And yet, a study by the World Economic Forum estimates it will take 217 years to end disparities in pay and employment opportunities for women in comparison to their male counterparts. Another study by the American Association of University Women shows the extremely limited opportunities that minorities have in the private sector. When looking at the percentage of senior-level executives in the private sector, just 1.3 percent are Hispanic women, 1.5 percent are black women, 2.6 percent are Hispanic men, and 1.6 percent are black men.
People care about being treated fairly. Employees want to know they are contributing their talents to a company that operates with integrity toward all their stakeholders, employees, customers and suppliers. Your team members want assurance that they have a fair chance at achieving success in the organization. Does your corporate culture convey that message?
Communicating corporate culture
Companies have a massive opportunity to evolve their corporate cultures by involving their people – and their professional communicators. Many companies have developed formal channels for the exchange of ideas and expansion of understanding by establishing employee resource groups and affinity organizations. Communicators have promoted their activities and reported on their accomplishments. These efforts are a great beginning, however, they are not enough.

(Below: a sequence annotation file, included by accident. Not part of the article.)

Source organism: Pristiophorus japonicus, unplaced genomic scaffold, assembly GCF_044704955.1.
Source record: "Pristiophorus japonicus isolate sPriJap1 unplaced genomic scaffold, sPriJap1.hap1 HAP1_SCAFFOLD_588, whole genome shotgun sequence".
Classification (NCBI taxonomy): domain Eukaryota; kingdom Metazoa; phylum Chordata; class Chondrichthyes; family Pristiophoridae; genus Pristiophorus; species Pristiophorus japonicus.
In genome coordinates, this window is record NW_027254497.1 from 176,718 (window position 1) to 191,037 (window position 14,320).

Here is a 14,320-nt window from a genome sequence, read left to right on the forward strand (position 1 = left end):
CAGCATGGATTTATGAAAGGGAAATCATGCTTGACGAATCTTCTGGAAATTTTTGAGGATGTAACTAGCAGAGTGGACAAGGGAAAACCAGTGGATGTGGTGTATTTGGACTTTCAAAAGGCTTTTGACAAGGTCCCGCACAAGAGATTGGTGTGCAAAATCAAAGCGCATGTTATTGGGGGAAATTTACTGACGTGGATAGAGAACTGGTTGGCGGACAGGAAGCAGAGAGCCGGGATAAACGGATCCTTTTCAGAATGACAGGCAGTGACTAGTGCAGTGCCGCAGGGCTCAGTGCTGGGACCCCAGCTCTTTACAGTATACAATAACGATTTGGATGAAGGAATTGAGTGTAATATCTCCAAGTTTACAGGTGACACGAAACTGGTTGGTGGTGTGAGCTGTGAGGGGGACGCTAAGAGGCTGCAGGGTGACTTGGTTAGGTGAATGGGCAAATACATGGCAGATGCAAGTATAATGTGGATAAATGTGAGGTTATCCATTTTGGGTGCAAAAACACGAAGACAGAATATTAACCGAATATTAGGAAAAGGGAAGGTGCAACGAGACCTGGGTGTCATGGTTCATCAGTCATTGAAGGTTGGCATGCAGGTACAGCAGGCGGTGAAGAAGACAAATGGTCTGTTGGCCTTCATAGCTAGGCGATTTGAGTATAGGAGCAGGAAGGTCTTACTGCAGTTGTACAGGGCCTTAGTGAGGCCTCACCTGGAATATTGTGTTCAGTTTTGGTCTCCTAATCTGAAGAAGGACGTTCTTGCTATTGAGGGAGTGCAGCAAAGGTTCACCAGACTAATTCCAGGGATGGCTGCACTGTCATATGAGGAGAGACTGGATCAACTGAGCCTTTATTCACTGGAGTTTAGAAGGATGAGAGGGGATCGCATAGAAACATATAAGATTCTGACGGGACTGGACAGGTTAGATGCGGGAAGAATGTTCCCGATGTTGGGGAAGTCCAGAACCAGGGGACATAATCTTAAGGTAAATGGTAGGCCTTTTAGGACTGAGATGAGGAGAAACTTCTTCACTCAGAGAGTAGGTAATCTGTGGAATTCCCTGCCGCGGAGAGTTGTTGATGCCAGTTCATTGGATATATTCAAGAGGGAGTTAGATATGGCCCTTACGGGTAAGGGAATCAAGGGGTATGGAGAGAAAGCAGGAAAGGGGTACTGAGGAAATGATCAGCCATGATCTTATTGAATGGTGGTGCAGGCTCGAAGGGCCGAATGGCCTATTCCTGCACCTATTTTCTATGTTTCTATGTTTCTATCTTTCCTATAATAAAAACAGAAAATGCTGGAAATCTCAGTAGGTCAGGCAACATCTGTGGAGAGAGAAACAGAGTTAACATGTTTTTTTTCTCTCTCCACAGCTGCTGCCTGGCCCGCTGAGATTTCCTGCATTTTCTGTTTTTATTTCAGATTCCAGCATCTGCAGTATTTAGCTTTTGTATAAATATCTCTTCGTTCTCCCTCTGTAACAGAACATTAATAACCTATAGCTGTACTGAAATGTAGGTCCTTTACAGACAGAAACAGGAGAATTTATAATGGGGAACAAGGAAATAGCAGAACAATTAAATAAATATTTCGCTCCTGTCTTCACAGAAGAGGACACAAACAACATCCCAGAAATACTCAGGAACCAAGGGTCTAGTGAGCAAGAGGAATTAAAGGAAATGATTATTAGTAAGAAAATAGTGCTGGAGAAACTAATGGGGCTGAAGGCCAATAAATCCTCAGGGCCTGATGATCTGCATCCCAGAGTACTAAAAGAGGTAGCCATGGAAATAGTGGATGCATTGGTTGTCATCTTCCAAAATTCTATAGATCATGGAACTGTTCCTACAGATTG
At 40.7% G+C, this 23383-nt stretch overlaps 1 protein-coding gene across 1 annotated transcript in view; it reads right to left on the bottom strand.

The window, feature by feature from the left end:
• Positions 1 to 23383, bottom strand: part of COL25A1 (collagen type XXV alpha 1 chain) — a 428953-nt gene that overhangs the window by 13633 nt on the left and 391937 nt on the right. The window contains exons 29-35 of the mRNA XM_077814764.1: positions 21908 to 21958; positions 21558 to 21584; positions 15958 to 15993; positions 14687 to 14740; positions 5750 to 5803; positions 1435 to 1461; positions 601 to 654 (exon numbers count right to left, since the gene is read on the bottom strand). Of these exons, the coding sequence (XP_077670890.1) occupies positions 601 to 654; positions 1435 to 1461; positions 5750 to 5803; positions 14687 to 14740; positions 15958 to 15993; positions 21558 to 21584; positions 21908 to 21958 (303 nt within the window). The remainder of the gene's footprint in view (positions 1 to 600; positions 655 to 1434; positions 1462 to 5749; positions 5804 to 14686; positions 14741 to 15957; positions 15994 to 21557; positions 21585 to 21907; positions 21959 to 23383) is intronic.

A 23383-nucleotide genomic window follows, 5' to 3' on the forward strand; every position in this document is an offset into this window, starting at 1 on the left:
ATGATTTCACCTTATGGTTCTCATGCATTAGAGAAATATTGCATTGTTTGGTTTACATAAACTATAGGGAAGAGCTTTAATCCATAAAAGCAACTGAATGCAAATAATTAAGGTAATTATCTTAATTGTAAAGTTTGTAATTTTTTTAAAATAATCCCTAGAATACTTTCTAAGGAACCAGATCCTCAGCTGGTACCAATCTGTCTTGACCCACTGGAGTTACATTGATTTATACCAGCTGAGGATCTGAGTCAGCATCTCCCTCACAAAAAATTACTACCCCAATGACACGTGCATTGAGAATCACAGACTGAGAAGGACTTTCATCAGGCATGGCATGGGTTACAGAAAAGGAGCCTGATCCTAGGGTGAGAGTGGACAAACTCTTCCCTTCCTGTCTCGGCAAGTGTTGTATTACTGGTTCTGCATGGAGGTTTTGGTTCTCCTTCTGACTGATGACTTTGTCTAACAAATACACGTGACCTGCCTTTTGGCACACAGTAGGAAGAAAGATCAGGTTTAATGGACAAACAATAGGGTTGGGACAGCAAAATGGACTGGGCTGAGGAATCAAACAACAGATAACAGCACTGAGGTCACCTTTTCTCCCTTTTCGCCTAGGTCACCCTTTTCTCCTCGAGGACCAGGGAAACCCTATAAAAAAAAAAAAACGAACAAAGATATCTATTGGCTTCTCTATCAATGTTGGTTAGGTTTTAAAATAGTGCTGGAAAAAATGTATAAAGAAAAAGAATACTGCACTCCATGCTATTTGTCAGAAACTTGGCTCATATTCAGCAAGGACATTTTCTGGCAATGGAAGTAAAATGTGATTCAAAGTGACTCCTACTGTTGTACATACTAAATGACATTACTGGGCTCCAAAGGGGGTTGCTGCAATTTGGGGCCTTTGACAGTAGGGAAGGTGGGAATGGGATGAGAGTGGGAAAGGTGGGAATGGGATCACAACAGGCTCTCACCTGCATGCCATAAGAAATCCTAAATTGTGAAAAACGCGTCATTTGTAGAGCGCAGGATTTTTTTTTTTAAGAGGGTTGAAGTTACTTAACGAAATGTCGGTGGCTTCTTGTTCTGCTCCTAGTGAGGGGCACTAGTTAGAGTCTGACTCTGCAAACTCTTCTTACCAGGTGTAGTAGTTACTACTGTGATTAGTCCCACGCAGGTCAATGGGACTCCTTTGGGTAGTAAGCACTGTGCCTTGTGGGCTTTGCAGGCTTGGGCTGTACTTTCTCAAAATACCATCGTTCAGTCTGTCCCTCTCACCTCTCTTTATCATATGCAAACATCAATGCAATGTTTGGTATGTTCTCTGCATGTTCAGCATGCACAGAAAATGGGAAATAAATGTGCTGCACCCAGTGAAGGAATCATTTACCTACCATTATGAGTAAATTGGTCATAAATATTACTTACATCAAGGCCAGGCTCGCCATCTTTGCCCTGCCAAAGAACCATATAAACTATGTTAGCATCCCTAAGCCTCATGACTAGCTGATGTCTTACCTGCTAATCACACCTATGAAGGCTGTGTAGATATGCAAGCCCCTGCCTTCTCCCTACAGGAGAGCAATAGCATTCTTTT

Actions and intentions and success stories must be woven into the fabric of an organization’s corporate culture, using an integrated, pervasive approach. For example, instead of presenting Diversity & Inclusion as stand-alone initiatives and events, show D&I in action by profiling the work of diverse employees in their jobs. Invite a variety of front-line employees to present their accomplishments at quarterly business meetings. Amend company policies to promote inclusivity. In order for real traction to take hold, diversity and inclusion must become part of business as usual.
Communicators can help make it happen. With our access to leaders and our strong relationships with employees, we are in the unique position of building a corporate culture that supports strategy, purpose and diversity.
The most important aspect of evolving your corporate culture is admitting your company has room to grow. Not sure how to get started? Email firstname.lastname@example.org for more information.